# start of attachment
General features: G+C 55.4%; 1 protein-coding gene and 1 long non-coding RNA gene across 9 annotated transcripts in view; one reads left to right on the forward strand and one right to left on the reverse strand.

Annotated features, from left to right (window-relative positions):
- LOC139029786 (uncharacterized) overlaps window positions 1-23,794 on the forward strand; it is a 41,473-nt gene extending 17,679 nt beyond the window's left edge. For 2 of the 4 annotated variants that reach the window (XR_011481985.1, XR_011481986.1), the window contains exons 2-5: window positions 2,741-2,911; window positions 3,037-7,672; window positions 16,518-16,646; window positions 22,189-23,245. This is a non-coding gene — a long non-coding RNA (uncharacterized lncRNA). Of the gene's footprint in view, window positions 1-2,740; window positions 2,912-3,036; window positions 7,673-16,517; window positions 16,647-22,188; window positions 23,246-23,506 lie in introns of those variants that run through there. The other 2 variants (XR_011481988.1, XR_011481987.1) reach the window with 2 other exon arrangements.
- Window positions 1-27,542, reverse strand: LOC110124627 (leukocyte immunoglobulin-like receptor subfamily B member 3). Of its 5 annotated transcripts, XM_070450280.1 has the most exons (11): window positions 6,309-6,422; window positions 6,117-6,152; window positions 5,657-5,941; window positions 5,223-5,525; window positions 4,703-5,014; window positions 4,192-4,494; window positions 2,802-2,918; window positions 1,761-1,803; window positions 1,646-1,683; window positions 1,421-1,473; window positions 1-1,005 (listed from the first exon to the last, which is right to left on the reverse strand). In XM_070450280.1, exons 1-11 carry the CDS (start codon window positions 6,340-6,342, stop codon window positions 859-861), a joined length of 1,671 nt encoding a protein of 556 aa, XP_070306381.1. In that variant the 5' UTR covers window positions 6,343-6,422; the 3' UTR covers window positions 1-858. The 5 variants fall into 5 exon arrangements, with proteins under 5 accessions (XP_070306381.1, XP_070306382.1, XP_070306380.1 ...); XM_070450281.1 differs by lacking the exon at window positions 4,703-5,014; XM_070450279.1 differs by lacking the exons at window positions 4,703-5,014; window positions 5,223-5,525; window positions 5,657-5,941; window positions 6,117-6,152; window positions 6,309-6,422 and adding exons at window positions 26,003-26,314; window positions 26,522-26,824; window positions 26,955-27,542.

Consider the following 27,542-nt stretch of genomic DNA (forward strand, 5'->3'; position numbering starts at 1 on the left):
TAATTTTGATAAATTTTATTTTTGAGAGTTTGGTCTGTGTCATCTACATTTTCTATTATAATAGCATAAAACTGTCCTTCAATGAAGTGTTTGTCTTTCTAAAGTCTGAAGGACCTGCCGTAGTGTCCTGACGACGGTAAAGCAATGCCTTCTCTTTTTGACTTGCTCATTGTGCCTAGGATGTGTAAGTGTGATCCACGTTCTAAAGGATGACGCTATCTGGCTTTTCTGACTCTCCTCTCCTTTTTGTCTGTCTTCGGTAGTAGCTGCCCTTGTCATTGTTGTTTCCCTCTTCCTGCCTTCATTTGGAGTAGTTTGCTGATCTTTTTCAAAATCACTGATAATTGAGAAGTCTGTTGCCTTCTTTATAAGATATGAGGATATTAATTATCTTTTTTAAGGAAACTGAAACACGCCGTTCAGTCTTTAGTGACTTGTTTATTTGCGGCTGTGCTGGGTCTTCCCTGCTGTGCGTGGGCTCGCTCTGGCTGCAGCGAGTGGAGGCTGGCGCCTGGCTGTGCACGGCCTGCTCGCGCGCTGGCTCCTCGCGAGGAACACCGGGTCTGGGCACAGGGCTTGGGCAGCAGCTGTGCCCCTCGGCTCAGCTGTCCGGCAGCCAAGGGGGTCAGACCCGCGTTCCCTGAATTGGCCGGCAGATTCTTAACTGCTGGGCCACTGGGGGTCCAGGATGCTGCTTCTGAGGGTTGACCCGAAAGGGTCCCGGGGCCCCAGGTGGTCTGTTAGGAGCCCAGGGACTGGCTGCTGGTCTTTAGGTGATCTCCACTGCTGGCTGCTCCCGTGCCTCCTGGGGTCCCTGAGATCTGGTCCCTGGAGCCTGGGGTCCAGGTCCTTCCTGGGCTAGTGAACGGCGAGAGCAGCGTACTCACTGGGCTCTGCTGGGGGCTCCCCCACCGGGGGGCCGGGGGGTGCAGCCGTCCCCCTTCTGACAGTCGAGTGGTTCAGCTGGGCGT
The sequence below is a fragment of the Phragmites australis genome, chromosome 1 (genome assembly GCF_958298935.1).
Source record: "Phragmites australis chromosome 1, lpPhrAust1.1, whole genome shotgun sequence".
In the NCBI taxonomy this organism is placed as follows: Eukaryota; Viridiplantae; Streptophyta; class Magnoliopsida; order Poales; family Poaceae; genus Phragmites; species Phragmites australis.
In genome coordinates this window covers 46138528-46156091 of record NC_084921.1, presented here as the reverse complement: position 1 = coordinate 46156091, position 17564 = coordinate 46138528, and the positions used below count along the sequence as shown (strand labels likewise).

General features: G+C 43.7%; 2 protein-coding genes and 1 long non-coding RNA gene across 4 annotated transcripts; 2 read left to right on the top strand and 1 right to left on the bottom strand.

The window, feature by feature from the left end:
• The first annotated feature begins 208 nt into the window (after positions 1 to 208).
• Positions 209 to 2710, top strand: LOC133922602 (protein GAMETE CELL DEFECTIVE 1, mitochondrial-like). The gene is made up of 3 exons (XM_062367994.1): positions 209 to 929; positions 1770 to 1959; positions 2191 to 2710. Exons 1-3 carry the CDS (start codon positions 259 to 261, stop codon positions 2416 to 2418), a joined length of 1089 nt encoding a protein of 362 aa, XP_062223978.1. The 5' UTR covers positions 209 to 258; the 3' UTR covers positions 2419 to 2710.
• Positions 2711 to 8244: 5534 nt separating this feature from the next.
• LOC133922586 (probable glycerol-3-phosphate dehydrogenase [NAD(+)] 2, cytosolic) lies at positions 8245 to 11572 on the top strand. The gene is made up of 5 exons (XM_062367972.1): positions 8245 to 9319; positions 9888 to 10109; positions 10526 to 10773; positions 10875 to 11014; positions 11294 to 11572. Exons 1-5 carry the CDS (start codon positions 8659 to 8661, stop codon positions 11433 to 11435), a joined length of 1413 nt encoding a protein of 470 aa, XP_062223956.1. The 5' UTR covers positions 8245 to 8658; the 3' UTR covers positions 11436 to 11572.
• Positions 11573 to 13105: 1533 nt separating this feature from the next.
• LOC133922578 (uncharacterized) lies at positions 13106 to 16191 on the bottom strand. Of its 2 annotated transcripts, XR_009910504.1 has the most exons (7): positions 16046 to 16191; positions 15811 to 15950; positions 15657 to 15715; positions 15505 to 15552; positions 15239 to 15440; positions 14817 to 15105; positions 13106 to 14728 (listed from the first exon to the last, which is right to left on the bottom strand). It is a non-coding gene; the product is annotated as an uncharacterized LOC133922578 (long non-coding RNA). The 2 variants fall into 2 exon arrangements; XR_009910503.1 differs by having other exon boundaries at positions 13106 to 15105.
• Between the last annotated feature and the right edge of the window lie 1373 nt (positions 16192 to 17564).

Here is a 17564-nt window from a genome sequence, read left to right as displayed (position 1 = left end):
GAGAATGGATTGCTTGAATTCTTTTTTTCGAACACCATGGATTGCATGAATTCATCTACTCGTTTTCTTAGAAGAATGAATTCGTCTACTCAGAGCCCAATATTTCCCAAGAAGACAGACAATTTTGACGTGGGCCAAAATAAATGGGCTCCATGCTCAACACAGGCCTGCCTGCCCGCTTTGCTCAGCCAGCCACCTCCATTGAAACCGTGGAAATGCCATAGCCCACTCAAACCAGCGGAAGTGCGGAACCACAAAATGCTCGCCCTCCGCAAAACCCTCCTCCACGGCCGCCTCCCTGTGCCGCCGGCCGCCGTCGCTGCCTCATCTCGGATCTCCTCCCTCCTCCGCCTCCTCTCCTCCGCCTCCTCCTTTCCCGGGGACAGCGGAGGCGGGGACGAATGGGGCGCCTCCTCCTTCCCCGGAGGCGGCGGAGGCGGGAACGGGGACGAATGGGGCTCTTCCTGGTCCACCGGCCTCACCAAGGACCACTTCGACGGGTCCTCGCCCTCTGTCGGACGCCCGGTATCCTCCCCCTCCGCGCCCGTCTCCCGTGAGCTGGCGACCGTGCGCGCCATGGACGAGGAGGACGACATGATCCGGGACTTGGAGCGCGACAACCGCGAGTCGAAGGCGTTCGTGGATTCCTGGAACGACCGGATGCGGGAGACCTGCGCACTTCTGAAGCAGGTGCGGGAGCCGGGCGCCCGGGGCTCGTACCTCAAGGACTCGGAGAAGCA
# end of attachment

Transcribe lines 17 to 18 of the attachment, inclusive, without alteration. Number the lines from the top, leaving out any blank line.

• Positions 11573 to 13105: 1533 nt separating this feature from the next.
• LOC133922578 (uncharacterized) lies at positions 13106 to 16191 on the bottom strand. Of its 2 annotated transcripts, XR_009910504.1 has the most exons (7): positions 16046 to 16191; positions 15811 to 15950; positions 15657 to 15715; positions 15505 to 15552; positions 15239 to 15440; positions 14817 to 15105; positions 13106 to 14728 (listed from the first exon to the last, which is right to left on the bottom strand). It is a non-coding gene; the product is annotated as an uncharacterized LOC133922578 (long non-coding RNA). The 2 variants fall into 2 exon arrangements; XR_009910503.1 differs by having other exon boundaries at positions 13106 to 15105.